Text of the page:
Go figure!  😉

Where all this fits on a language tree:

As with any language, I suppose you could say any given language has “sibling” languages and “cousin” languages.

A cousin language would be when one older language gives rise to a few parallel new languages.   In a broad sense, Latin gave birth to many different language groupings.  Some examples would be the Italo-Dalmatian grouping (which includes Corsican, Italian, Sicilian, etc), the Eastern Grouping (which includes Romanian, Aromanian, etc.), the Langue d’Oïl grouping (which includes French, Norman, Walloon, etc.).

In general, these “groupings” could be said to be positioned like “cousins” with respect to one another on a family tree.   In language terms, sometimes you can understand your cousins, but sometimes you cannot.   Some of French’s cousins would include Italian, Spanish, and Portuguese.  I can understand (especially read) a good deal of these three language cousins.  Conversely, English’s closest cousin is the language of West Frisian which is spoken in the Northern Netherlands.   English speakers cannot understand or read West Frisian (or any other cousin of English) owing to too much separation in terms of time and geography.   So it’s hit and miss when it comes to understanding cousin languages.

Then there are the sibling languages.  Each of the “cousin groupings” gives birth to a number of other languages (“sibling” languages) through closely related circumstances of geography and history.   In the Oïl Language grouping, we find the languages in the above video (for example, Percheron, MainiotPoitevin, Picard (Ch’ti), Orléanais and Gallo).  As a Canadian French speaker, the above-mentioned sibling languages are not difficult for me to understand, despite that I had never heard them before (whereas other “sibling” languages in the Oïl Language grouping are difficult for me to understand).   Conversely, English has two sibling languages… one has gone extinct (Yola), and the other is Scots.  Sometimes Scots can be a bit difficult to understand if you are not used to hearing it (see the video below), but if you were to read it aloud, chances are you would understand 80% of it if your native language is English.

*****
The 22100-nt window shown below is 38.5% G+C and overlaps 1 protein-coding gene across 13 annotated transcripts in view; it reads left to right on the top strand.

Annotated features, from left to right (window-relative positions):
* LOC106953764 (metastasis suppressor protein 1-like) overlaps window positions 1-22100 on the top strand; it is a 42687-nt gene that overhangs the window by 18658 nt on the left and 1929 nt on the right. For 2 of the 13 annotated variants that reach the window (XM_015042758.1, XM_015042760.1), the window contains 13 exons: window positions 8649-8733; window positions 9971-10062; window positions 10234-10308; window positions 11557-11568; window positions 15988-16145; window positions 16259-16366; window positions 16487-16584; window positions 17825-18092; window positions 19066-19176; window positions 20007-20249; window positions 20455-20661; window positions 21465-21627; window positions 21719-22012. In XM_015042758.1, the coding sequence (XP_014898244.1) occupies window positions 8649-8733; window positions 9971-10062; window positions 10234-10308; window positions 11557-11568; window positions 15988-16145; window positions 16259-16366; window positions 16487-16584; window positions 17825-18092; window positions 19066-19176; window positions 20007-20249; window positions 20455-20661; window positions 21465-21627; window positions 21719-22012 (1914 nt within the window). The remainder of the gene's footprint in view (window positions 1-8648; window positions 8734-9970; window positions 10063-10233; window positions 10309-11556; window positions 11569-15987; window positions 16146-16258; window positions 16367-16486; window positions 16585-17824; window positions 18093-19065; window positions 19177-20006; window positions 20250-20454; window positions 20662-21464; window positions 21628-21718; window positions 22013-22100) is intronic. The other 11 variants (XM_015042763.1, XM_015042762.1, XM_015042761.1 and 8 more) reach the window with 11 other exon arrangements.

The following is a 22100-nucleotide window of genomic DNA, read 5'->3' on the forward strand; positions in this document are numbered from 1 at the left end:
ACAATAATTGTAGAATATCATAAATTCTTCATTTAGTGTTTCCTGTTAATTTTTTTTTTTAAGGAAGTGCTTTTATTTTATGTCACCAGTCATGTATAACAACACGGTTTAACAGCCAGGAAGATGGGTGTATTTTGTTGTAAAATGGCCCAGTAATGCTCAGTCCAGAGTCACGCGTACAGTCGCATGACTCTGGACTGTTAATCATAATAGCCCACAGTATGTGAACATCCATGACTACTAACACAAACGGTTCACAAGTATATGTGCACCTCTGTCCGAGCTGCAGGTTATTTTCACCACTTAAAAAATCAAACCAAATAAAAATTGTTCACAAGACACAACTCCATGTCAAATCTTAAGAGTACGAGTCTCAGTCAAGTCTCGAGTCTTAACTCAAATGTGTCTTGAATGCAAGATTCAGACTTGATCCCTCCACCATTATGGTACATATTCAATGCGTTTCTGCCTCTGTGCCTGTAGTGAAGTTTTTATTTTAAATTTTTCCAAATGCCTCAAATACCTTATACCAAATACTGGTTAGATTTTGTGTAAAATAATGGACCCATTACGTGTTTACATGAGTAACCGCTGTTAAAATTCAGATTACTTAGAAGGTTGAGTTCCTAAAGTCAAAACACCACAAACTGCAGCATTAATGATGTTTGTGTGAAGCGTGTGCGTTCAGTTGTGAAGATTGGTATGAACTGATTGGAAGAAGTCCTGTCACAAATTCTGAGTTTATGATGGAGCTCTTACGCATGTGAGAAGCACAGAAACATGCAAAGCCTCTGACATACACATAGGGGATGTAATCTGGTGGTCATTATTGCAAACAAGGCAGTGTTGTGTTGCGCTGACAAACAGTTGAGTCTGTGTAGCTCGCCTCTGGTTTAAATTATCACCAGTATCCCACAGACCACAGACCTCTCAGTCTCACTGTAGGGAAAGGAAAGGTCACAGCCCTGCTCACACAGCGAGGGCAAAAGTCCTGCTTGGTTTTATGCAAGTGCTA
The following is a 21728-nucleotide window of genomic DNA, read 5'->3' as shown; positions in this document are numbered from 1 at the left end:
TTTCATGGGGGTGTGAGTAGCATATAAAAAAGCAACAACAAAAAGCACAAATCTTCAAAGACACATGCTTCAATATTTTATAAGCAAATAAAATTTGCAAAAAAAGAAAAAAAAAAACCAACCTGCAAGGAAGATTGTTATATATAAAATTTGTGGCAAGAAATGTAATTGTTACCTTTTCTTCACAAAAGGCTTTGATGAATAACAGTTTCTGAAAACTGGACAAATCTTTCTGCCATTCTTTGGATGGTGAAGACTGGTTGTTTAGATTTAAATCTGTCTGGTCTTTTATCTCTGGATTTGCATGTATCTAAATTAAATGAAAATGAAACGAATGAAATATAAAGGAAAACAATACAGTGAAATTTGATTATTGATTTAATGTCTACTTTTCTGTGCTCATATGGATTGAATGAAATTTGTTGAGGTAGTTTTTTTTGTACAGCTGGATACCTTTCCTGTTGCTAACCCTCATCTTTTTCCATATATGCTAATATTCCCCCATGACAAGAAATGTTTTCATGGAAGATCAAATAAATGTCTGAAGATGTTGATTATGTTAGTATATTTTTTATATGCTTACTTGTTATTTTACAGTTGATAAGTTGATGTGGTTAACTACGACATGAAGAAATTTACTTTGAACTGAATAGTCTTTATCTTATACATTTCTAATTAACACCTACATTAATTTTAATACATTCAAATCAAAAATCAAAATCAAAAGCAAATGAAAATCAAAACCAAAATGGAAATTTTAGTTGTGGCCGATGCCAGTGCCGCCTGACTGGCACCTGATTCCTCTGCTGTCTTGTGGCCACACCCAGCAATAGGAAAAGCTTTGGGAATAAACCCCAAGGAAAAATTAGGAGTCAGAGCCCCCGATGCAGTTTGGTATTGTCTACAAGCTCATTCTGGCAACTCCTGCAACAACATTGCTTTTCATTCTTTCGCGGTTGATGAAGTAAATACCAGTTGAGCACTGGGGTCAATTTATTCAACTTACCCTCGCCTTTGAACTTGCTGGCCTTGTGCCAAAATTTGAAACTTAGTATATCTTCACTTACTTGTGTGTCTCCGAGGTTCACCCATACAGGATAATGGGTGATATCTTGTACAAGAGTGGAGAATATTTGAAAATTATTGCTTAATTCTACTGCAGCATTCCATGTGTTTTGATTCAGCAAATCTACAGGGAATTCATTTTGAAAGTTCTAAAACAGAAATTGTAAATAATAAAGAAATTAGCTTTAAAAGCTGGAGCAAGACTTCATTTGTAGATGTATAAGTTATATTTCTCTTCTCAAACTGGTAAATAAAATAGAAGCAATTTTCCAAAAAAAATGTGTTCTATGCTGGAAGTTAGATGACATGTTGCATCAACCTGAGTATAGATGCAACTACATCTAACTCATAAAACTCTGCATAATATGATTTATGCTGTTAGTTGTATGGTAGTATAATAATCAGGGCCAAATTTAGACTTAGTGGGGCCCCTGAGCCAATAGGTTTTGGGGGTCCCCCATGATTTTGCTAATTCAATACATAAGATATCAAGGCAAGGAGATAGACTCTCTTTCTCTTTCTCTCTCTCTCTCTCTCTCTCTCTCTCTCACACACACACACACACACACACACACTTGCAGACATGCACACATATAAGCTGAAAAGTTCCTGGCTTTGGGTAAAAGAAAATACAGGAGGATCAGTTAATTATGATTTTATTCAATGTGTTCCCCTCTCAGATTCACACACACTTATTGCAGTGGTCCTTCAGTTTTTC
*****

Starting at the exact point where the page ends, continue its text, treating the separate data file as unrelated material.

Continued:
Click below to open the language tree to see where French and English sit with respect to their language “cousins” and “siblings”.    The languages discussed above are in “Blue” on the tree.

Indo-European Tree - blue - jpg

We already heard samples of some of French’s language siblings.  But as an English speaker, if you’re curious about English’s only remaining sibling, Scots, here are some examples:

This is a sample text of Scots from Wikipedia:  Quebec (Québec in the French leid) is a province o Canadae. It is the mucklest province gaun bi aurie o Canadae. Quebec haes a population o 7,651,531 fowk. The offeecial leid o Quebec is French, an aboot 90% o the indwallers o Quebec speaks it (aside French, baith Inglis an Inuktuit are spoken). The caipital ceety o Quebec is Quebec Ceety (Ville de Québec in French), an the mucklest ceety is Montreal (Montréal). Maist o the fowk in Quebec are French Canadians (or Québecois), but Erse-Quebecers, Scots-Quebecers, Inglis-Quebecers, Italian-Quebecers an Jewish-Quebecers bide there an aw.

Just for the fun of it, I’m going to have a go at translating it.  Let’s see how I do (I’ll put my guesses in parenthesis):  Quebec (Québec in the French language) is a province in Canada.  It is the largest (?) province (something something) of Canada.  Quebec has a population of 7,651,531 people (or folk).  The official language of Quebec is French, and about 90% of the inhabitants (dwellers) of Quebec speak it.  Apart from French, (something) English and Inuktitut are spoken.  The capital city of Quebec is Quebec City – Ville de Québec in French.  And the largest city is Montreal.  Most of the population (folk) in Quebec are French Canadians – or Québécois, but (something) Quebeckers, Scottish-Quebeckers, English-Quebeckers, and Jewish-Quebeckers also live (abide) there (but I assume they’re not saying they live there “in awe”… so I don’t know what the last word is).

How did I do?  It looks like I could understand 90%.   If you want to read the full Wikipedia article, you can find it here;  http://sco.wikipedia.org/wiki/Quebec

But… Let’s ramp this up a notch, and see how well your listening skills are.  I’ve seen the following video, and although I would likely not have many problems “reading” what is being said – I cannot say the same regarding my listening skills.  I have only ever had minimal exposure to listening to Scots, so believe me when I say that 80% of what is being simply flies over my head.   Have a listen and see how you do (if you are an Anglophone Canadian, I’m sure you will do NO better than me in understanding what is being said):